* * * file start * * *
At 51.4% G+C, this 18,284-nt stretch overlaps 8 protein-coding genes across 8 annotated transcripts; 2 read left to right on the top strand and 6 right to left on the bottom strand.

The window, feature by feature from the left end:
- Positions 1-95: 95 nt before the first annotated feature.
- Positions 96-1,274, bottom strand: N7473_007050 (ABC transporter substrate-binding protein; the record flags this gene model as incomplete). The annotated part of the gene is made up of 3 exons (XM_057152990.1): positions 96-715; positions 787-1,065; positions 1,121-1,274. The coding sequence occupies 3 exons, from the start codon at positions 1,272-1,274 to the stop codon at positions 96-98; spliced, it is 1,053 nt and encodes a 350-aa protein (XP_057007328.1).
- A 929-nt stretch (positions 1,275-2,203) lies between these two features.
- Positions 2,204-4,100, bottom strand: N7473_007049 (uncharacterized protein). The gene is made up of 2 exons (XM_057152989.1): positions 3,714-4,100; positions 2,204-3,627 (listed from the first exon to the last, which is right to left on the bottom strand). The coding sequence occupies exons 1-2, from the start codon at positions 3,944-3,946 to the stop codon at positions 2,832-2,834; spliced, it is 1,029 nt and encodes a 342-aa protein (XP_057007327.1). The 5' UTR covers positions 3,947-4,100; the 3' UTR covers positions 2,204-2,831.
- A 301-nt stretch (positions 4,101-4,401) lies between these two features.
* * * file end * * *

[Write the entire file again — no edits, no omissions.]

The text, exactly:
At 51.4% G+C, this 18,284-nt stretch overlaps 8 protein-coding genes across 8 annotated transcripts; 2 read left to right on the top strand and 6 right to left on the bottom strand.

The window, feature by feature from the left end:
- Positions 1-95: 95 nt before the first annotated feature.
- Positions 96-1,274, bottom strand: N7473_007050 (ABC transporter substrate-binding protein; the record flags this gene model as incomplete). The annotated part of the gene is made up of 3 exons (XM_057152990.1): positions 96-715; positions 787-1,065; positions 1,121-1,274. The coding sequence occupies 3 exons, from the start codon at positions 1,272-1,274 to the stop codon at positions 96-98; spliced, it is 1,053 nt and encodes a 350-aa protein (XP_057007328.1).
- A 929-nt stretch (positions 1,275-2,203) lies between these two features.
- Positions 2,204-4,100, bottom strand: N7473_007049 (uncharacterized protein). The gene is made up of 2 exons (XM_057152989.1): positions 3,714-4,100; positions 2,204-3,627 (listed from the first exon to the last, which is right to left on the bottom strand). The coding sequence occupies exons 1-2, from the start codon at positions 3,944-3,946 to the stop codon at positions 2,832-2,834; spliced, it is 1,029 nt and encodes a 342-aa protein (XP_057007327.1). The 5' UTR covers positions 3,947-4,100; the 3' UTR covers positions 2,204-2,831.
- A 301-nt stretch (positions 4,101-4,401) lies between these two features.